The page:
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Wills week: The importance of a valid will

The National Wills Week, a social-outreach and access-to-justice initiative of the Law Society of South (LSSA), from 11 to 15 September 2023, highlights the importance of having a valid will.

A will is a legal document that determines how your assets will devolve upon your death. It ensures that your estate is distributed according to your last wishes and, most important, that your loved ones and dependants are taken care of in the event of your death.

Contrary to popular belief, a will is not just for the wealthy. Any person over the age of 16 years may draw up a will, regardless of how small their estate may be.

A will allows you to:

i) control who inherits your assets and how much of your estate they receive;

(ii) make provision for the well-being of your children and loved ones; and

(iii) nominate a trusted guardian for your minor children when you are no longer there.

The task of executing a valid will is best left to a professional, like an attorney specialising in estate planning and administration, to avoid the likelihood of mistakes and delays in the estate administration process.  Though you can prepare a will yourself, all wills signed after 1 January 1954 must comply with certain formalities, as prescribed by section 2(1) of the Wills Act 7 of 1953.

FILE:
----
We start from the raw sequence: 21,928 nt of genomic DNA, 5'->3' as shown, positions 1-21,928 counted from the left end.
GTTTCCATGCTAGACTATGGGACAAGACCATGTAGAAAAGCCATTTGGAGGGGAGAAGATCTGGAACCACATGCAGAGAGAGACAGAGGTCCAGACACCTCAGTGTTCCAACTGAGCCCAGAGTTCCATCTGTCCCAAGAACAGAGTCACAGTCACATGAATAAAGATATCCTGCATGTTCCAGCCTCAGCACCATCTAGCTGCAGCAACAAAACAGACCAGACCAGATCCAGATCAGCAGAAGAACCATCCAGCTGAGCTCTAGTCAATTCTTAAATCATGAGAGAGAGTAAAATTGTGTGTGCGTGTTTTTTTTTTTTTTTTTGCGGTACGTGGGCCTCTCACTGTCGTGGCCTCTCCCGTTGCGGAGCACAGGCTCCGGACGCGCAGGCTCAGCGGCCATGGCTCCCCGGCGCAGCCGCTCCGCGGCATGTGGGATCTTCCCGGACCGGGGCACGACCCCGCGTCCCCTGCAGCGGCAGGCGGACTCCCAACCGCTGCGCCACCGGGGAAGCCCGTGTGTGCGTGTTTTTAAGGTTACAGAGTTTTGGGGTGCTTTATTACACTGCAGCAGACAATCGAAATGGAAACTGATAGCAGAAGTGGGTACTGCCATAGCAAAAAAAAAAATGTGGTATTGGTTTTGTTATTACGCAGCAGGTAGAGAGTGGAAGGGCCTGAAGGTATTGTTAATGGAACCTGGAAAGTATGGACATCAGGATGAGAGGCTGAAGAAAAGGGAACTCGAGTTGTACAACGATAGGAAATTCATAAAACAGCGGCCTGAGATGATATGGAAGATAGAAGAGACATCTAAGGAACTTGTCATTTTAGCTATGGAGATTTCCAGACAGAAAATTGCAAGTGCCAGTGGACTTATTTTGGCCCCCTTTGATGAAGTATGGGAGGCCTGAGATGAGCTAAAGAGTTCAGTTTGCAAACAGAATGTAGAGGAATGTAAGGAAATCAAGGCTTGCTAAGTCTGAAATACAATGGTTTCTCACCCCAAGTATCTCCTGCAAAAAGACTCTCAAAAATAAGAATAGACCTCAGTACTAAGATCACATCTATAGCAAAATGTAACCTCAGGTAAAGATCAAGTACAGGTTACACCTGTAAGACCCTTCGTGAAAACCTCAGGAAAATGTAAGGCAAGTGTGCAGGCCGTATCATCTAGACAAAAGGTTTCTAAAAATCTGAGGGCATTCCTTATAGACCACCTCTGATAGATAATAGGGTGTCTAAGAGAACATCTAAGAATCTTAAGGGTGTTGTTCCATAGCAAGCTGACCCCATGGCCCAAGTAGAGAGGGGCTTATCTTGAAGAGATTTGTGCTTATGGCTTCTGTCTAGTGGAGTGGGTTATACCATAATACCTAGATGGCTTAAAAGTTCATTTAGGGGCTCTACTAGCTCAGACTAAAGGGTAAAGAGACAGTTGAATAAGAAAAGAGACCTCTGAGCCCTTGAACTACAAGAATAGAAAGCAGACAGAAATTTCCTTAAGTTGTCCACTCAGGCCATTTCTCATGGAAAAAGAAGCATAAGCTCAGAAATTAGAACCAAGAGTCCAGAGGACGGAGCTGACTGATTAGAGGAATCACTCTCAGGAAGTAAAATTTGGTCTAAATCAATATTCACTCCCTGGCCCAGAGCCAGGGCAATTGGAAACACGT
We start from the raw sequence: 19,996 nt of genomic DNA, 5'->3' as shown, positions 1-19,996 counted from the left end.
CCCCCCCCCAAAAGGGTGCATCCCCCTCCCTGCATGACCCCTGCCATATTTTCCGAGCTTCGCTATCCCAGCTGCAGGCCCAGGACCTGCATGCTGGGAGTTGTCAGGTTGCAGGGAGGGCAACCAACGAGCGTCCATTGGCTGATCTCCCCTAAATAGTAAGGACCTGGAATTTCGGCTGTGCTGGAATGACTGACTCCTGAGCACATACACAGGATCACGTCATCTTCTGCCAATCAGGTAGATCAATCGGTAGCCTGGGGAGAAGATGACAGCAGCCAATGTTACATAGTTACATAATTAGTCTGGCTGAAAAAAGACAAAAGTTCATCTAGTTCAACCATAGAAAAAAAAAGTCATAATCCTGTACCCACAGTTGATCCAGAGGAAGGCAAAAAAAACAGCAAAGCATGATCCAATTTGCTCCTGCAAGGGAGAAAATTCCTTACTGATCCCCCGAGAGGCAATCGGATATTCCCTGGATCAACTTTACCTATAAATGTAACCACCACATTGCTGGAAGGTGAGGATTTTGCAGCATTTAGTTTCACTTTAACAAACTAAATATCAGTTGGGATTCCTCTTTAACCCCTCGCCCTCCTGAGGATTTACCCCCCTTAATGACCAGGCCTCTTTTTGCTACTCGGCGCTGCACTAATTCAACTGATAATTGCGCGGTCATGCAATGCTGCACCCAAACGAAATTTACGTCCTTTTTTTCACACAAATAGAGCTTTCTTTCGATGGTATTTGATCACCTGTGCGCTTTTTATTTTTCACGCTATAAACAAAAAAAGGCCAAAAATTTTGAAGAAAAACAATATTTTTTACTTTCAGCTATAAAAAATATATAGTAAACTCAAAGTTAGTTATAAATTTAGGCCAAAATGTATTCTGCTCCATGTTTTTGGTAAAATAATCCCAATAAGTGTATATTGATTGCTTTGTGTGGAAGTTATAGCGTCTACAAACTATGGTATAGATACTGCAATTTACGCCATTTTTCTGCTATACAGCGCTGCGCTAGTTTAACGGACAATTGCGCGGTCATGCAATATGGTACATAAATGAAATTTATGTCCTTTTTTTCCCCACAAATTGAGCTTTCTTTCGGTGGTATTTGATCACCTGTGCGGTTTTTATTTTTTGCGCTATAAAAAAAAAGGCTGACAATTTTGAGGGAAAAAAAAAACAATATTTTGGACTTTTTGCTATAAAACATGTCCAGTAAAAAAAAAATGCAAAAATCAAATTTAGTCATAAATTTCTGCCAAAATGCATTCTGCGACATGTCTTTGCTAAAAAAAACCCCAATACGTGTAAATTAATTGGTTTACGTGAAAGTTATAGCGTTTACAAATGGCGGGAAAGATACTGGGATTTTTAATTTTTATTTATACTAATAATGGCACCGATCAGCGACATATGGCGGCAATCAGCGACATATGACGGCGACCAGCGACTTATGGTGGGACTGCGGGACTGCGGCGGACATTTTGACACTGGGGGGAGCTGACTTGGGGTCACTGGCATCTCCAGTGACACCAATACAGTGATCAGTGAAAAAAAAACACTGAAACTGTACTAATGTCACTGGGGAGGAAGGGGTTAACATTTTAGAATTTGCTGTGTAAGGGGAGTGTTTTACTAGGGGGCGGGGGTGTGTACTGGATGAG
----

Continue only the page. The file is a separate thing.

These are:

i) the person making the will must be older than 16 years of age;

ii) the will must be in writing;

iii) every page of the will must be signed by the testator in the presence of two competent witnesses. Should a will not comply with the formalities as prescribed by the Act, the document will be invalid and the Master of the High Court may reject it.

If this occurs, the testator will be regarded as having died intestate. Though not a requirement in terms of the Act, it is recommended that a will be dated to avoid the risk of uncertainty where a prior will also remain in existence.

Should you die without a validly executed will, your estate will devolve according to the Intestate Succession Act 81 of 1987, with the result that your assets may end up in the hands of relatives who were not intended to be beneficiaries from your estate. Dying without a will may complicate the administration of your estate and may create uncertainties and conflict among family members. Your heirs will end up with the emotional burden of spending additional time and effort to settle your affairs after your death.

After your will has been drawn up and executed, it is not advisable to keep the document in your drawer or under your couch (as was reported recently about the late Aretha Franklin’s will). A will should be kept in a secure and easily accessible location. We recommend that wills be secured in a fire- and waterproof safe with an attorney or other trusted advisor.

Please contact Alicia Cupido-Woodman on email address or telephonically at 021-808 5655 about Wills Week and to assist with all estate planning enquiries.

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